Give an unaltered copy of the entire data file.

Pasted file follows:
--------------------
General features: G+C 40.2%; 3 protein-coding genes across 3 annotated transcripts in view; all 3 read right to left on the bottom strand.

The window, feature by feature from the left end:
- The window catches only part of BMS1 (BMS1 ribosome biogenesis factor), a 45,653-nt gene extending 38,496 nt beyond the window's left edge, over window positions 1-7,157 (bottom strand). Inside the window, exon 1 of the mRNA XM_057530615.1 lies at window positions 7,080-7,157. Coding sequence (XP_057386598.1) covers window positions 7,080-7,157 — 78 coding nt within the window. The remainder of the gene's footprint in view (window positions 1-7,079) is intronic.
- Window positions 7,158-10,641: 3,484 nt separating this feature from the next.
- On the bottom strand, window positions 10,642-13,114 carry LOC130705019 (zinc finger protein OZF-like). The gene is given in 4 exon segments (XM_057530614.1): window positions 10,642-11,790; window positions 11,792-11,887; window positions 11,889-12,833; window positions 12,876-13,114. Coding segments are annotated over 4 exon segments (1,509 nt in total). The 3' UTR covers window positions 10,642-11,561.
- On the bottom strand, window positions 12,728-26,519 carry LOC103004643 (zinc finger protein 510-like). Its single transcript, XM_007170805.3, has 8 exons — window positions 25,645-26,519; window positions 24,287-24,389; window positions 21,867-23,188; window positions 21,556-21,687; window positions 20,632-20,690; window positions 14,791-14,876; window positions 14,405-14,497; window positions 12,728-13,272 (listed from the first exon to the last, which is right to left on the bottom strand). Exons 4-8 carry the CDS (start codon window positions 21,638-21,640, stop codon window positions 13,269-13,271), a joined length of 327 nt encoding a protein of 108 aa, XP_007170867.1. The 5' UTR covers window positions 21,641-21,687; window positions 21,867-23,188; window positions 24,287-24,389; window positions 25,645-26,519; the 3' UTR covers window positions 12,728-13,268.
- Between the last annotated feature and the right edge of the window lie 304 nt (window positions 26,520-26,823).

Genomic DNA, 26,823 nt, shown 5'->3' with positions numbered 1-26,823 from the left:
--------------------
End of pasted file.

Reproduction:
General features: G+C 40.2%; 3 protein-coding genes across 3 annotated transcripts in view; all 3 read right to left on the bottom strand.

The window, feature by feature from the left end:
- The window catches only part of BMS1 (BMS1 ribosome biogenesis factor), a 45,653-nt gene extending 38,496 nt beyond the window's left edge, over window positions 1-7,157 (bottom strand). Inside the window, exon 1 of the mRNA XM_057530615.1 lies at window positions 7,080-7,157. Coding sequence (XP_057386598.1) covers window positions 7,080-7,157 — 78 coding nt within the window. The remainder of the gene's footprint in view (window positions 1-7,079) is intronic.
- Window positions 7,158-10,641: 3,484 nt separating this feature from the next.
- On the bottom strand, window positions 10,642-13,114 carry LOC130705019 (zinc finger protein OZF-like). The gene is given in 4 exon segments (XM_057530614.1): window positions 10,642-11,790; window positions 11,792-11,887; window positions 11,889-12,833; window positions 12,876-13,114. Coding segments are annotated over 4 exon segments (1,509 nt in total). The 3' UTR covers window positions 10,642-11,561.
- On the bottom strand, window positions 12,728-26,519 carry LOC103004643 (zinc finger protein 510-like). Its single transcript, XM_007170805.3, has 8 exons — window positions 25,645-26,519; window positions 24,287-24,389; window positions 21,867-23,188; window positions 21,556-21,687; window positions 20,632-20,690; window positions 14,791-14,876; window positions 14,405-14,497; window positions 12,728-13,272 (listed from the first exon to the last, which is right to left on the bottom strand). Exons 4-8 carry the CDS (start codon window positions 21,638-21,640, stop codon window positions 13,269-13,271), a joined length of 327 nt encoding a protein of 108 aa, XP_007170867.1. The 5' UTR covers window positions 21,641-21,687; window positions 21,867-23,188; window positions 24,287-24,389; window positions 25,645-26,519; the 3' UTR covers window positions 12,728-13,268.
- Between the last annotated feature and the right edge of the window lie 304 nt (window positions 26,520-26,823).

Genomic DNA, 26,823 nt, shown 5'->3' with positions numbered 1-26,823 from the left: